Externally modulated nanoparticles comprise a rapidly advancing class of cancer nanotherapeutics, which combine the favorable tumor accumulation of nanoparticles, with external spatio-temporal control on therapy delivery via optical, magnetic, or ultrasound modalities. The local control on therapy enables higher tumor treatment efficacy, while simultaneously reducing off-target effects. The nanoparticle interactions with external fields have an additional advantage of frequently generating an imaging signal, and thus such agents provide theranostic (both diagnostic and therapeutic) capabilities. In this review, we classify the emerging externally modulated theranostic nanoparticles according to the mode of external control and describe the physiochemical mechanisms underlying the external control of therapy, and illustrate the major embodiments of nanoparticles in each class with proven biological efficacy: (I) electromagnetic radiation in visible and near-infrared range is being exploited for gold based and carbon nanostructures with tunable surface plasmon resonance (SPR) for imaging and photothermal therapy (PTT) of cancer, photochemistry based manipulations are employed for light sensitive liposomes and porphyrin based nanoparticles; (II) Magnetic field based manipulations are being developed for iron-oxide based nanostructures for magnetic resonance imaging (MRI) and magnetothermal therapy; (III) ultrasound based methods are primarily being employed to increase delivery of conventional drugs and nanotherapeutics to tumor sites.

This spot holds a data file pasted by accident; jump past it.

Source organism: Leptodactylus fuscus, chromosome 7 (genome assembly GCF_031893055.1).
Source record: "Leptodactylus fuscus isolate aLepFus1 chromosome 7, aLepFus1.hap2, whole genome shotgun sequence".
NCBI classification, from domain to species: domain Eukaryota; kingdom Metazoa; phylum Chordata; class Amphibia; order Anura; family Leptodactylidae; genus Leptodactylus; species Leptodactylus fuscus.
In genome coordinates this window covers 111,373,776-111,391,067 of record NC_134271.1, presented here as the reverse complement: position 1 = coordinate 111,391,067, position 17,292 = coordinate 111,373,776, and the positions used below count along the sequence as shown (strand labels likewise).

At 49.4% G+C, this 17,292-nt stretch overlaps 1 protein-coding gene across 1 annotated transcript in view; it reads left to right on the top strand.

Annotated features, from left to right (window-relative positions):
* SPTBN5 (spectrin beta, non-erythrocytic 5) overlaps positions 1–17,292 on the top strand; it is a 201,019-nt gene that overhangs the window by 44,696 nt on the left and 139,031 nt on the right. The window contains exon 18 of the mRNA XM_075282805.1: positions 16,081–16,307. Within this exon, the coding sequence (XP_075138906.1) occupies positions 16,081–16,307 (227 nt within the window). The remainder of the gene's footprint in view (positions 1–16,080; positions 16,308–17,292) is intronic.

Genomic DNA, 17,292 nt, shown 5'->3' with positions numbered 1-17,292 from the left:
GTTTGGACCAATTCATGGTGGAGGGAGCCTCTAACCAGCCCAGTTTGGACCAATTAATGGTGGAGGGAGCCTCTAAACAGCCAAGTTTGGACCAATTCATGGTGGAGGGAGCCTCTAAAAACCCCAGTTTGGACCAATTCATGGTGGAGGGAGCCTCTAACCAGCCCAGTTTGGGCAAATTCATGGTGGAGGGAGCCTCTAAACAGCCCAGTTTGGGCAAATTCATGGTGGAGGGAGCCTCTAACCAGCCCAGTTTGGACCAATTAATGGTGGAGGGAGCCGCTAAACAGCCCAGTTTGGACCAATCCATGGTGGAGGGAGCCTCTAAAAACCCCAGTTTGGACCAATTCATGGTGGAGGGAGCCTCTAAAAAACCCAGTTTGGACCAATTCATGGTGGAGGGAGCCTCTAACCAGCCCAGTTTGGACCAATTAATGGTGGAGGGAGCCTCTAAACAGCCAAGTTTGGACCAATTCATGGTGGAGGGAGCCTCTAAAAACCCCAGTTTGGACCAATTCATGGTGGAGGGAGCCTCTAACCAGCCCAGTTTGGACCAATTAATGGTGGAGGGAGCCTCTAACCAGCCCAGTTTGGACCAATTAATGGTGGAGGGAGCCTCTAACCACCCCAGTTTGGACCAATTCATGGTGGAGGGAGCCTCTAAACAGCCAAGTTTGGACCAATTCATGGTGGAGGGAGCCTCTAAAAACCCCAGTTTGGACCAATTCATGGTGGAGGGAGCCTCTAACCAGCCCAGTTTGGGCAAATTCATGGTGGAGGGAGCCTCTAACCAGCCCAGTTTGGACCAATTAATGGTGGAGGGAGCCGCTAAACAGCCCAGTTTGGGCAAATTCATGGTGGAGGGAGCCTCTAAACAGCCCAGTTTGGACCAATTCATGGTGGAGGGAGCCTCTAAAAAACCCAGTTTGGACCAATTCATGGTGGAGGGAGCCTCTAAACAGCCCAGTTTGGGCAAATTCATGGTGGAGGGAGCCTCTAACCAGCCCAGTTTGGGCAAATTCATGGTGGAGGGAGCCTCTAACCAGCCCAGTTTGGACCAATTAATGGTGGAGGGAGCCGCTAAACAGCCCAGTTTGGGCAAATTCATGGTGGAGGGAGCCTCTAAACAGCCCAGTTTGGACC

Keywords: Cancer nanotechnology; NIR therapy; gold nanoparticles (AuNPs); hyperthermia; theranostics.